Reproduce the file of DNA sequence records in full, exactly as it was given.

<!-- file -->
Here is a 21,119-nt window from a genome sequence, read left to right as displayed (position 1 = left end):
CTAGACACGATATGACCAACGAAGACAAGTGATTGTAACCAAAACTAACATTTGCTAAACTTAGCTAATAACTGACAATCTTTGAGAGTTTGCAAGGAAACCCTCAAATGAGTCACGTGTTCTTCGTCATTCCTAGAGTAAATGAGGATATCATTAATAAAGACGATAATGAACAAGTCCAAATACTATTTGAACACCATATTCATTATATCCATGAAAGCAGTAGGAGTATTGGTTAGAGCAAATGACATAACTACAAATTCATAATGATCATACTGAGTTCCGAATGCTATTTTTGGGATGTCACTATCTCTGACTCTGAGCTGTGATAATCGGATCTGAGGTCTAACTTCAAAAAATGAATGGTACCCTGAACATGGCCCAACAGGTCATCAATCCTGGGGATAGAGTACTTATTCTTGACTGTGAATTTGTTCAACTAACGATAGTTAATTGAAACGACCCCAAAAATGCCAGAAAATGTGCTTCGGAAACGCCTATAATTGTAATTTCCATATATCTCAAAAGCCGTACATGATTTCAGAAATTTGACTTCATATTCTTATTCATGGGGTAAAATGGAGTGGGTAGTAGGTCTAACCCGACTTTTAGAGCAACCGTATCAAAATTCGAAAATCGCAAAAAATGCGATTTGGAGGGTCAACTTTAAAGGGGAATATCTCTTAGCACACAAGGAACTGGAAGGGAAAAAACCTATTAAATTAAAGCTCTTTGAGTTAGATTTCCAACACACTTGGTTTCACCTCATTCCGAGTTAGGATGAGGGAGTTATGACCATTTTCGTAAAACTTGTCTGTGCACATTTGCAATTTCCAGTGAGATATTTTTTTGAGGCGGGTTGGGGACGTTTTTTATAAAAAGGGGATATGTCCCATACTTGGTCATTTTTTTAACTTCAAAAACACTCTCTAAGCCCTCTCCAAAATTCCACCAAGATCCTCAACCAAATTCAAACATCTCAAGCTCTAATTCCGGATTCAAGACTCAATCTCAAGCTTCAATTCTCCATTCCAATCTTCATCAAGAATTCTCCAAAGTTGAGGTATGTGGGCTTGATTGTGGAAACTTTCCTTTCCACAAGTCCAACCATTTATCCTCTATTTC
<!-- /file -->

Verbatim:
Here is a 21,119-nt window from a genome sequence, read left to right as displayed (position 1 = left end):
CTAGACACGATATGACCAACGAAGACAAGTGATTGTAACCAAAACTAACATTTGCTAAACTTAGCTAATAACTGACAATCTTTGAGAGTTTGCAAGGAAACCCTCAAATGAGTCACGTGTTCTTCGTCATTCCTAGAGTAAATGAGGATATCATTAATAAAGACGATAATGAACAAGTCCAAATACTATTTGAACACCATATTCATTATATCCATGAAAGCAGTAGGAGTATTGGTTAGAGCAAATGACATAACTACAAATTCATAATGATCATACTGAGTTCCGAATGCTATTTTTGGGATGTCACTATCTCTGACTCTGAGCTGTGATAATCGGATCTGAGGTCTAACTTCAAAAAATGAATGGTACCCTGAACATGGCCCAACAGGTCATCAATCCTGGGGATAGAGTACTTATTCTTGACTGTGAATTTGTTCAACTAACGATAGTTAATTGAAACGACCCCAAAAATGCCAGAAAATGTGCTTCGGAAACGCCTATAATTGTAATTTCCATATATCTCAAAAGCCGTACATGATTTCAGAAATTTGACTTCATATTCTTATTCATGGGGTAAAATGGAGTGGGTAGTAGGTCTAACCCGACTTTTAGAGCAACCGTATCAAAATTCGAAAATCGCAAAAAATGCGATTTGGAGGGTCAACTTTAAAGGGGAATATCTCTTAGCACACAAGGAACTGGAAGGGAAAAAACCTATTAAATTAAAGCTCTTTGAGTTAGATTTCCAACACACTTGGTTTCACCTCATTCCGAGTTAGGATGAGGGAGTTATGACCATTTTCGTAAAACTTGTCTGTGCACATTTGCAATTTCCAGTGAGATATTTTTTTGAGGCGGGTTGGGGACGTTTTTTATAAAAAGGGGATATGTCCCATACTTGGTCATTTTTTTAACTTCAAAAACACTCTCTAAGCCCTCTCCAAAATTCCACCAAGATCCTCAACCAAATTCAAACATCTCAAGCTCTAATTCCGGATTCAAGACTCAATCTCAAGCTTCAATTCTCCATTCCAATCTTCATCAAGAATTCTCCAAAGTTGAGGTATGTGGGCTTGATTGTGGAAACTTTCCTTTCCACAAGTCCAACCATTTATCCTCTATTTC